Money & Business

Medical Marijuana Association Reorganizes to Serve New Customer Base

By / Nov 15, 2012 (iStockphoto/Thinkstock)

After a state ballot initiative legalizing the sale and possession of marijuana was approved by Washington voters last week, an industry group is realigning to serve recreational users and promote quality control standards.

To serve a new wider audience, the Association of Medical Marijuana Producers and Processors (AMMP) announced this week that it is restructuring and adopting a new name: the Evergreen State Cannabis Trade Alliance.

We expect to build on this touchstone for both the medical cannabis community and this newly created Washington state recreational cannabis industry.

One week after Washington voters passed Initiative 502 to legalize the production, possession, and sale of marijuana to adults 21 and older, ESCTA said it will work to ensure that the same safety standards currently regulating medical marijuana will be used to regulate all cannabis sold in the state.

“As those with the most experience in the state cultivating, processing, and grading cannabis, we expect to build on this touchstone for both the medical cannabis community and this newly created Washington state recreational cannabis industry,” said Muraco Kyashna-tocha, president of ESCTA.

Under the initiative, marijuana can be grown by specially licensed state growers and sold at standalone, marijuana-only distributors licensed and regulated by Washington’s Liquor Control Board. The state currently has no official regulations regarding the cultivation or processing of marijuana, so members of ESCTA are offering to help the state create and adopt safety measures.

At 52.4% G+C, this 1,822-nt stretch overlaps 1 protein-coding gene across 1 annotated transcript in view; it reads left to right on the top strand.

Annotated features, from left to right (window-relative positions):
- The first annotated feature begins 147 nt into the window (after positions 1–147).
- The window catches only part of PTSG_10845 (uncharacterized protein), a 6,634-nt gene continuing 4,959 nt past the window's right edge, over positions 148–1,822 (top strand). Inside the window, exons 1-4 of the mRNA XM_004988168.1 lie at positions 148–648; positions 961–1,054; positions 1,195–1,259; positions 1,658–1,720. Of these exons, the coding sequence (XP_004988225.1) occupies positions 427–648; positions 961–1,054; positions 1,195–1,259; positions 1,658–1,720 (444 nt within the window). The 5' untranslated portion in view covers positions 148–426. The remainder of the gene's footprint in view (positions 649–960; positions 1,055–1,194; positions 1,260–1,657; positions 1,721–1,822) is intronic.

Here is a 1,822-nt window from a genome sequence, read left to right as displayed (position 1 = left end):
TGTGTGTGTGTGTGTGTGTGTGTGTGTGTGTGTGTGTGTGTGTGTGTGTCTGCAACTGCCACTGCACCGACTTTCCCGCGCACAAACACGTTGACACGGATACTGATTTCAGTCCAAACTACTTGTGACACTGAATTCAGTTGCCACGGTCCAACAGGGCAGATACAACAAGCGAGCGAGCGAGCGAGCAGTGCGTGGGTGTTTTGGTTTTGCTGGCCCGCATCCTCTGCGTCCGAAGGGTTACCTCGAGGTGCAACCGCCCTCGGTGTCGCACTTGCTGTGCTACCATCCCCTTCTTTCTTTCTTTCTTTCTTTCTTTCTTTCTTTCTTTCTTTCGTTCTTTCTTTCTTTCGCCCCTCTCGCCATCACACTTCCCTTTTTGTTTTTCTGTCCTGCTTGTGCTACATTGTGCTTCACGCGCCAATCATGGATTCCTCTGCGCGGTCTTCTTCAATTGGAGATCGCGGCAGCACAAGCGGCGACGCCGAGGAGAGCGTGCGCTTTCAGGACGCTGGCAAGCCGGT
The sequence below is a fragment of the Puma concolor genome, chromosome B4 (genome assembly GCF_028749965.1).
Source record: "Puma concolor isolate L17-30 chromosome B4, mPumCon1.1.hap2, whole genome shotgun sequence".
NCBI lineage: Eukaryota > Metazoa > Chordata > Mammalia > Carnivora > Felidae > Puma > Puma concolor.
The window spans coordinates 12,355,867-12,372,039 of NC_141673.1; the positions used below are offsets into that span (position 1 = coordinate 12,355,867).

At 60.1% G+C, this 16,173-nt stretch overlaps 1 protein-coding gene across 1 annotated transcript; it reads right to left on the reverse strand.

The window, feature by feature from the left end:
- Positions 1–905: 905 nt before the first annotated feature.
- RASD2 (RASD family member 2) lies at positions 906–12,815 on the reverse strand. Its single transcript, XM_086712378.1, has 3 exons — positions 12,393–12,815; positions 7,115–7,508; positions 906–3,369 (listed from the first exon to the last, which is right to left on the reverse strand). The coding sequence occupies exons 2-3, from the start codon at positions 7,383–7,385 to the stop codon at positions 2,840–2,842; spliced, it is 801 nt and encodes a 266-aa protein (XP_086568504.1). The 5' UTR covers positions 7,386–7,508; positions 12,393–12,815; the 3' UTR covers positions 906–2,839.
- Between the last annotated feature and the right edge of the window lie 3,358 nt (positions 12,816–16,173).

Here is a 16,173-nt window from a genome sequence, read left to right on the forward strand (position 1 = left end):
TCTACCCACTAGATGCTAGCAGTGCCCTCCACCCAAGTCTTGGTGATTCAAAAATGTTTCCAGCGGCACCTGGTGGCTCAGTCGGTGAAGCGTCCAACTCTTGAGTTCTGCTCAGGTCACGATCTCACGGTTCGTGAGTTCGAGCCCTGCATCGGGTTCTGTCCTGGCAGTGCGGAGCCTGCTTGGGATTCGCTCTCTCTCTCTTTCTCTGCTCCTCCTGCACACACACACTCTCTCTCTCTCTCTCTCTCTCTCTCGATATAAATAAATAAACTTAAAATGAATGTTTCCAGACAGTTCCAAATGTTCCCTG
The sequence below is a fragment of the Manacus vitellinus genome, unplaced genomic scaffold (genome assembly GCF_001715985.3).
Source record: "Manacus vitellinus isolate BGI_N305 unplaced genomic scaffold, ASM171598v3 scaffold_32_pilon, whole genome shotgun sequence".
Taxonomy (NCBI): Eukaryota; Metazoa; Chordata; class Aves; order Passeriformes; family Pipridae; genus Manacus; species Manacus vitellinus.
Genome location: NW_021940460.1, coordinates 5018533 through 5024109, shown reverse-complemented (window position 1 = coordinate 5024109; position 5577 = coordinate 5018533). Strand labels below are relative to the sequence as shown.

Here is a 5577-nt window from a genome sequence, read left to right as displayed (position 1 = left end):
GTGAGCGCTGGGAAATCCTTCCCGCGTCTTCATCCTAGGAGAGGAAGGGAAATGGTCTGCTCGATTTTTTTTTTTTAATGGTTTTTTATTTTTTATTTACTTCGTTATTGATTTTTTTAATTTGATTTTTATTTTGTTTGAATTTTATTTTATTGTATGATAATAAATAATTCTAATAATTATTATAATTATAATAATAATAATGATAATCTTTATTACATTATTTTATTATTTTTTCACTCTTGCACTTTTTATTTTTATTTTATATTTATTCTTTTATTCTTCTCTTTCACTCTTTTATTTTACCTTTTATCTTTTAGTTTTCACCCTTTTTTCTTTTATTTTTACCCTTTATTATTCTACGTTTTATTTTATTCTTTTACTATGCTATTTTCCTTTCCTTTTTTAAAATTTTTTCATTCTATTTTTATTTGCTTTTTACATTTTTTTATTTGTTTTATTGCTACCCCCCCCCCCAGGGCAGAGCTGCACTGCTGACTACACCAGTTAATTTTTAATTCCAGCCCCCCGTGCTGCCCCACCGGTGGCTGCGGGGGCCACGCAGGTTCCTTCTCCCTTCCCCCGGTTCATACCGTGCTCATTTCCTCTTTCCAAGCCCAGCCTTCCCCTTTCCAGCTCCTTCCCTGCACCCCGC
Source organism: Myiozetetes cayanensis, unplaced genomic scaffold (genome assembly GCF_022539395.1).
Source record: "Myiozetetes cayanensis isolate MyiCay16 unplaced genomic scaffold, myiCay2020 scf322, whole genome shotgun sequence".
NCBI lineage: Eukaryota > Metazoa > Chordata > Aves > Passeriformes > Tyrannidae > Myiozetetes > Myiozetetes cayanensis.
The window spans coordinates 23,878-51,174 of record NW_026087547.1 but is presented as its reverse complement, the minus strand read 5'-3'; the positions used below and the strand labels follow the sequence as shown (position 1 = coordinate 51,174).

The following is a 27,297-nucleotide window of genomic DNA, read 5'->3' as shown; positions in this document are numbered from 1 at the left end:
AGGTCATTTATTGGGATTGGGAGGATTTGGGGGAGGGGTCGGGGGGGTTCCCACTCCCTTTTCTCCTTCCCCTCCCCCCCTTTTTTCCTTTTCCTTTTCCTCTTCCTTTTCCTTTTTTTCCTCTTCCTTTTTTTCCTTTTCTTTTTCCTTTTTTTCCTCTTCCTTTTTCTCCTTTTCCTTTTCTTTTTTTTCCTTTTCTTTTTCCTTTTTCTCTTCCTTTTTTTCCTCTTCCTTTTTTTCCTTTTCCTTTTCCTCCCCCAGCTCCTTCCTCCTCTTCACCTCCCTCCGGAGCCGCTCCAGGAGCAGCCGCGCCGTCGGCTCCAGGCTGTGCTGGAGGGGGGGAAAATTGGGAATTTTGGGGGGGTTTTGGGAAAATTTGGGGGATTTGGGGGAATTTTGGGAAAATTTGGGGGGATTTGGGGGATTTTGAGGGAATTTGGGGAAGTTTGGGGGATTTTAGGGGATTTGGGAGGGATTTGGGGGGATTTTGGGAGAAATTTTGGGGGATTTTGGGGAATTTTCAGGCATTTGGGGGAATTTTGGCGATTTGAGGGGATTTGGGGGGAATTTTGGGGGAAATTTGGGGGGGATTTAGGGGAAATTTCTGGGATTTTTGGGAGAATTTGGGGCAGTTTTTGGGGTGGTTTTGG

“We already have an existing set of rigid standards, designed to ensure medical marijuana patients have access to the safest cannabis on the market,” Kyashna-tocha said in a statement.

These quality control measures, for what AMMP termed “patient-ready cannabis,” ensured that medical marijuana did not exceed maximum levels of environmental contaminants and was free of salt buildup, heavy metals, and any residual pesticides, fungicides, or herbicides.

An even bigger issue for Washington state officials may be how the law will be implemented, as possession of marijuana is a crime under federal law. This week Washington Governor Chris Gregoire met with Deputy Attorney General James Cole at the U.S. Department of Justice to discuss the issue.

“Following last Tuesday’s vote, we are following the will of the voters and moving ahead with implementation of the initiative,” the governor’s office said in a statement. “The governor asked the Department of Justice to clarify their position, as many questions remain. In turn, as the state begins the implementation process, we will convey to them any problems or concerns.”

Katie Bascuas

Katie Bascuas is associate editor of Associations Now. More »

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